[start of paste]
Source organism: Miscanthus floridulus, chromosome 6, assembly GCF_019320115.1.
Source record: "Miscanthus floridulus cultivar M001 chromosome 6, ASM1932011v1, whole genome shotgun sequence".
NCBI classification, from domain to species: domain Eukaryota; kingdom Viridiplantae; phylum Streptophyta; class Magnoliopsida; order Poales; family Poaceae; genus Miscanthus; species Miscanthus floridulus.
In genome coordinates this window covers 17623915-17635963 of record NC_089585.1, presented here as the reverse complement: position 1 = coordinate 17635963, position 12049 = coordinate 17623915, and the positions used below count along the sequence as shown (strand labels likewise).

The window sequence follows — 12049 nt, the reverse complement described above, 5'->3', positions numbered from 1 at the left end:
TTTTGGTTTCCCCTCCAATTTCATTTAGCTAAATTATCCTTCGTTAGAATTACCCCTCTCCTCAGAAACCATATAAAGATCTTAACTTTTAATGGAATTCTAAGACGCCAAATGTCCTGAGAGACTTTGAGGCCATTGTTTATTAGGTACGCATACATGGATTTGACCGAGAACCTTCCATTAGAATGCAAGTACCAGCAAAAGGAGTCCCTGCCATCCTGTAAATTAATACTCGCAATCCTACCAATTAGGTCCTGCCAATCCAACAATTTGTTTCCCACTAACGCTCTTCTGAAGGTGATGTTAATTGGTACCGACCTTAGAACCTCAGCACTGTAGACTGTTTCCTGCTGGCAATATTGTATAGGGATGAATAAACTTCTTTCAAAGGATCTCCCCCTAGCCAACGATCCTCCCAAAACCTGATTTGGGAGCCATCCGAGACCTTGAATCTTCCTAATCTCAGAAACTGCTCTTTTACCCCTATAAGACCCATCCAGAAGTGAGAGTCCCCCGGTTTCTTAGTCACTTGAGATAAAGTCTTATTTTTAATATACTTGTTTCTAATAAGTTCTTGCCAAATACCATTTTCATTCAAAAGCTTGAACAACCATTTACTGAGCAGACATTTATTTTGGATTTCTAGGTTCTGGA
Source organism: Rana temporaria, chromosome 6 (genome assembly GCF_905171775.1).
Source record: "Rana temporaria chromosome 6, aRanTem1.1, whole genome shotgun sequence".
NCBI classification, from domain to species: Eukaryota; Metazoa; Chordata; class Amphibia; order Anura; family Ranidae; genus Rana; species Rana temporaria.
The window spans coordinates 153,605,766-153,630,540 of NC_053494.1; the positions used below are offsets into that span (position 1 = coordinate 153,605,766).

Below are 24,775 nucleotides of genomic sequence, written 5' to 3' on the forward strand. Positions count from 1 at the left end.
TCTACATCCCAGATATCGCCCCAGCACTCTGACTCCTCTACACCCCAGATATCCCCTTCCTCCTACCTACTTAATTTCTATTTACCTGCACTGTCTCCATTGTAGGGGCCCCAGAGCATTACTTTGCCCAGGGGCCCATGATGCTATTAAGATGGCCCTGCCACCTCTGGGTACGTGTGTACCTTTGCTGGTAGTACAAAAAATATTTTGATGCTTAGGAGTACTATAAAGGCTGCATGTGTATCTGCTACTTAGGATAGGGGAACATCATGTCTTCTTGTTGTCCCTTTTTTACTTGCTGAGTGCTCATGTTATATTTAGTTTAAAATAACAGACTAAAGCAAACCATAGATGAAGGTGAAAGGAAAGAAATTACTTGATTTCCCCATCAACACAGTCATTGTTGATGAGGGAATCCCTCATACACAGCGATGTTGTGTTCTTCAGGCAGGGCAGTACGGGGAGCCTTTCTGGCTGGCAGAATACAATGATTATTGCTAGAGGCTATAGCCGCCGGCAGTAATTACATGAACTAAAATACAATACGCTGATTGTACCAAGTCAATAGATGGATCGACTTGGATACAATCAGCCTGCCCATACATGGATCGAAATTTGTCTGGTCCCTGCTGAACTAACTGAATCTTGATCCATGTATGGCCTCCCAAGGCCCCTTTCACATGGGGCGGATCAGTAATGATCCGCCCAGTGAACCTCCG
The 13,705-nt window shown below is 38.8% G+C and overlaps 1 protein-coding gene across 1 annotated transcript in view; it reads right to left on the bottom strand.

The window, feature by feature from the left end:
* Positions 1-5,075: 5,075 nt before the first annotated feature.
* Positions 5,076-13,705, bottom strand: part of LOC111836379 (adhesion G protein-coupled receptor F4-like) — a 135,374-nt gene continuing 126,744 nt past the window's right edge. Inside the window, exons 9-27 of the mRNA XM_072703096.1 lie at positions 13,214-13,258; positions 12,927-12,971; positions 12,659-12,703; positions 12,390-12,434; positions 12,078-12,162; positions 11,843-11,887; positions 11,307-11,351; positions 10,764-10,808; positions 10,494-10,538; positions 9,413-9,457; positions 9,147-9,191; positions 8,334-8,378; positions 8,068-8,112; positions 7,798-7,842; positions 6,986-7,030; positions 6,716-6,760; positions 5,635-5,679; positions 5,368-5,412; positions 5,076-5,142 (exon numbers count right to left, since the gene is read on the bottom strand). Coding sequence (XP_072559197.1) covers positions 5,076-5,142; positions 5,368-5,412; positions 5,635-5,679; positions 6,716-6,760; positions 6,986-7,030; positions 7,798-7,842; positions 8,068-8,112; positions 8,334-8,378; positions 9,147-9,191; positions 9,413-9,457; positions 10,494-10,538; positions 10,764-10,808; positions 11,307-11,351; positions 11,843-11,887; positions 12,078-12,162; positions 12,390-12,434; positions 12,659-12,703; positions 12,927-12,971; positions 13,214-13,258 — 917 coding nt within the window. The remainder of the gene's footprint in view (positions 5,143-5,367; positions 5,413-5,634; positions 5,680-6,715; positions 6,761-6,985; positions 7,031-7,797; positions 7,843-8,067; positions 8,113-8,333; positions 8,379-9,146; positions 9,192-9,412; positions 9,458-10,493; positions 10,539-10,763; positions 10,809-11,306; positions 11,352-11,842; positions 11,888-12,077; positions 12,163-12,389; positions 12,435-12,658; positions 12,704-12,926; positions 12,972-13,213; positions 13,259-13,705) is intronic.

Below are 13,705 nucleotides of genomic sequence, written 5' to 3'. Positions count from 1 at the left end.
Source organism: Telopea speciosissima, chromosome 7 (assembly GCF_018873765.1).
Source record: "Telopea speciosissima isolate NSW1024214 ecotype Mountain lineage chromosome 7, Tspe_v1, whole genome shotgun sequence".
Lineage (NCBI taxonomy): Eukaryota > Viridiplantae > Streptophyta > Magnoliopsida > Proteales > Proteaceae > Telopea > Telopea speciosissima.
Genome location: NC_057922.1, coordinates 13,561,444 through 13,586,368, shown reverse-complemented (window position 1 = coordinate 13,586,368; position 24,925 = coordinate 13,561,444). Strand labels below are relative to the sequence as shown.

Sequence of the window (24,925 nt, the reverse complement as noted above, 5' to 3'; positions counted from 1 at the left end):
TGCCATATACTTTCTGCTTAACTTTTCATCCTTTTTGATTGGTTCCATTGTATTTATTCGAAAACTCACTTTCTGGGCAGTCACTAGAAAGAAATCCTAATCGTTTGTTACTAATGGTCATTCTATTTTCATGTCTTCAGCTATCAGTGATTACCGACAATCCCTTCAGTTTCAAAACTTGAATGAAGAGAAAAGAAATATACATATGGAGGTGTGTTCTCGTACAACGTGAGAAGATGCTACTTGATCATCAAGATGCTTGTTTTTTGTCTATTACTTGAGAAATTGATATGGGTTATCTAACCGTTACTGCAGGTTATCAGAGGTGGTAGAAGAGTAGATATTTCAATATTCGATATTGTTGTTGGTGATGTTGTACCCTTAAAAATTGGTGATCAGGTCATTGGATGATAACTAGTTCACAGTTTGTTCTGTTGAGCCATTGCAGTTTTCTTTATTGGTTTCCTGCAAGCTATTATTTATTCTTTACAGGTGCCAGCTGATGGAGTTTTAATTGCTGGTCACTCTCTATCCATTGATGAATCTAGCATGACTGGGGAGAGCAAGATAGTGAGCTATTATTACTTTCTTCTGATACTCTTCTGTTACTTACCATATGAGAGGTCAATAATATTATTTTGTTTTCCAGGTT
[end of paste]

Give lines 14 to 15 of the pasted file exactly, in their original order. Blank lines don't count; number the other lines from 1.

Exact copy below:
The window, feature by feature from the left end:
* Positions 1-5,075: 5,075 nt before the first annotated feature.